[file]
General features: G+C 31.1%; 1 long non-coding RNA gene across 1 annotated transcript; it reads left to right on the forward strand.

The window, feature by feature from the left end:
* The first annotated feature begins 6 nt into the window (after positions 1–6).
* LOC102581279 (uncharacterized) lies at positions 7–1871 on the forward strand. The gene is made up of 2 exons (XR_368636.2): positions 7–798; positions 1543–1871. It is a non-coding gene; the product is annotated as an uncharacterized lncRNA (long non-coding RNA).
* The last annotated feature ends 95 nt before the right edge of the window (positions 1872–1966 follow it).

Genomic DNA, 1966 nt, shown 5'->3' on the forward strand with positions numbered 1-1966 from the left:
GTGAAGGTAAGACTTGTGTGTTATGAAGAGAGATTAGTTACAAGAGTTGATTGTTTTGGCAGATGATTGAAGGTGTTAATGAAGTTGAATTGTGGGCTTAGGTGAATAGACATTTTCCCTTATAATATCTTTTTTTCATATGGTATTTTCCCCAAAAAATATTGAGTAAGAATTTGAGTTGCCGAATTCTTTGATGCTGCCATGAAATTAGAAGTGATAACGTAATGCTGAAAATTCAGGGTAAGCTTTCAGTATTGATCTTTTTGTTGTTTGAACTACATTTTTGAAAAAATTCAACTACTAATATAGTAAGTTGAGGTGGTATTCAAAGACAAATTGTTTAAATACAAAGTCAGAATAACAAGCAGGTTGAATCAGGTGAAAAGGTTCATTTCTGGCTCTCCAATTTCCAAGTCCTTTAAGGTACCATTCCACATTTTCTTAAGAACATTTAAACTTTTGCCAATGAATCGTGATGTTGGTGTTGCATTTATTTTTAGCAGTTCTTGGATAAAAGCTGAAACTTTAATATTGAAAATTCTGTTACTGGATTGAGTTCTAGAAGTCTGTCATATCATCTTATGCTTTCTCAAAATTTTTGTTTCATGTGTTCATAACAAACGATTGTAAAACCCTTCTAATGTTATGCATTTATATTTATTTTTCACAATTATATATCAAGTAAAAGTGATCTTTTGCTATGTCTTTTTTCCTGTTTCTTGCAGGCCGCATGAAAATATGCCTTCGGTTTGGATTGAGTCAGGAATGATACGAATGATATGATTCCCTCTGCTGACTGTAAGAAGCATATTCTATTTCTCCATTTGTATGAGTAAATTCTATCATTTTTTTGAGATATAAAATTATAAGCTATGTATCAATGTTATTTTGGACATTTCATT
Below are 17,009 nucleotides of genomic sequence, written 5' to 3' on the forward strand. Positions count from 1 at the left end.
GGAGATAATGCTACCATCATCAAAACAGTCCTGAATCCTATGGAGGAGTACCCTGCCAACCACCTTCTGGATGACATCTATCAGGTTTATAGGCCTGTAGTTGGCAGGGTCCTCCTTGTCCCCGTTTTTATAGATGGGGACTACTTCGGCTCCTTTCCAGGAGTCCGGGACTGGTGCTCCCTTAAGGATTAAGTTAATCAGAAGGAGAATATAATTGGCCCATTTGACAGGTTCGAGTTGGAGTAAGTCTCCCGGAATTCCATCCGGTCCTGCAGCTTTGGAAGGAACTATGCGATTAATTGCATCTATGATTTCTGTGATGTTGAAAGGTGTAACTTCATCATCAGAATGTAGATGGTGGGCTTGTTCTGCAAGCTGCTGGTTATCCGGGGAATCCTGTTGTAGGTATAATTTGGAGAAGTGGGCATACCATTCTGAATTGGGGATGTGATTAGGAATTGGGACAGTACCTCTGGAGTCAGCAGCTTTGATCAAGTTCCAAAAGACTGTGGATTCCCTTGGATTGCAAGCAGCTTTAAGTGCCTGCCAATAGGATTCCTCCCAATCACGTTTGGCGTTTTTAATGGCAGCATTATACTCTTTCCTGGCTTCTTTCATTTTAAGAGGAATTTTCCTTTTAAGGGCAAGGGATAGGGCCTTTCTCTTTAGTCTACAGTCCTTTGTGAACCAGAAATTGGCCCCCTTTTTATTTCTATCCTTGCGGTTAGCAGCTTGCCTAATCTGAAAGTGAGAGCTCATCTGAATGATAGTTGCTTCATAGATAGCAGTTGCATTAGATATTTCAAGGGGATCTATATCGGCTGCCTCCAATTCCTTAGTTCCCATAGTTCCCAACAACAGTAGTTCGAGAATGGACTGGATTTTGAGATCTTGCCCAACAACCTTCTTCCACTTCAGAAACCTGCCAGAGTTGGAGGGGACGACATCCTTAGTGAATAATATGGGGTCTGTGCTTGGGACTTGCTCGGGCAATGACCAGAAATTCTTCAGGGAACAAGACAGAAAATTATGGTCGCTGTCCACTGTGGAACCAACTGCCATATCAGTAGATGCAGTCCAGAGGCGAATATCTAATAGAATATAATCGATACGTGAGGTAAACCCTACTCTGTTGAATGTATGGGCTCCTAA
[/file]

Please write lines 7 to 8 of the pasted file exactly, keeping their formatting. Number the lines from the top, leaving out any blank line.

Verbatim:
GTGAAGGTAAGACTTGTGTGTTATGAAGAGAGATTAGTTACAAGAGTTGATTGTTTTGGCAGATGATTGAAGGTGTTAATGAAGTTGAATTGTGGGCTTAGGTGAATAGACATTTTCCCTTATAATATCTTTTTTTCATATGGTATTTTCCCCAAAAAATATTGAGTAAGAATTTGAGTTGCCGAATTCTTTGATGCTGCCATGAAATTAGAAGTGATAACGTAATGCTGAAAATTCAGGGTAAGCTTTCAGTATTGATCTTTTTGTTGTTTGAACTACATTTTTGAAAAAATTCAACTACTAATATAGTAAGTTGAGGTGGTATTCAAAGACAAATTGTTTAAATACAAAGTCAGAATAACAAGCAGGTTGAATCAGGTGAAAAGGTTCATTTCTGGCTCTCCAATTTCCAAGTCCTTTAAGGTACCATTCCACATTTTCTTAAGAACATTTAAACTTTTGCCAATGAATCGTGATGTTGGTGTTGCATTTATTTTTAGCAGTTCTTGGATAAAAGCTGAAACTTTAATATTGAAAATTCTGTTACTGGATTGAGTTCTAGAAGTCTGTCATATCATCTTATGCTTTCTCAAAATTTTTGTTTCATGTGTTCATAACAAACGATTGTAAAACCCTTCTAATGTTATGCATTTATATTTATTTTTCACAATTATATATCAAGTAAAAGTGATCTTTTGCTATGTCTTTTTTCCTGTTTCTTGCAGGCCGCATGAAAATATGCCTTCGGTTTGGATTGAGTCAGGAATGATACGAATGATATGATTCCCTCTGCTGACTGTAAGAAGCATATTCTATTTCTCCATTTGTATGAGTAAATTCTATCATTTTTTTGAGATATAAAATTATAAGCTATGTATCAATGTTATTTTGGACATTTCATT
Below are 17,009 nucleotides of genomic sequence, written 5' to 3' on the forward strand. Positions count from 1 at the left end.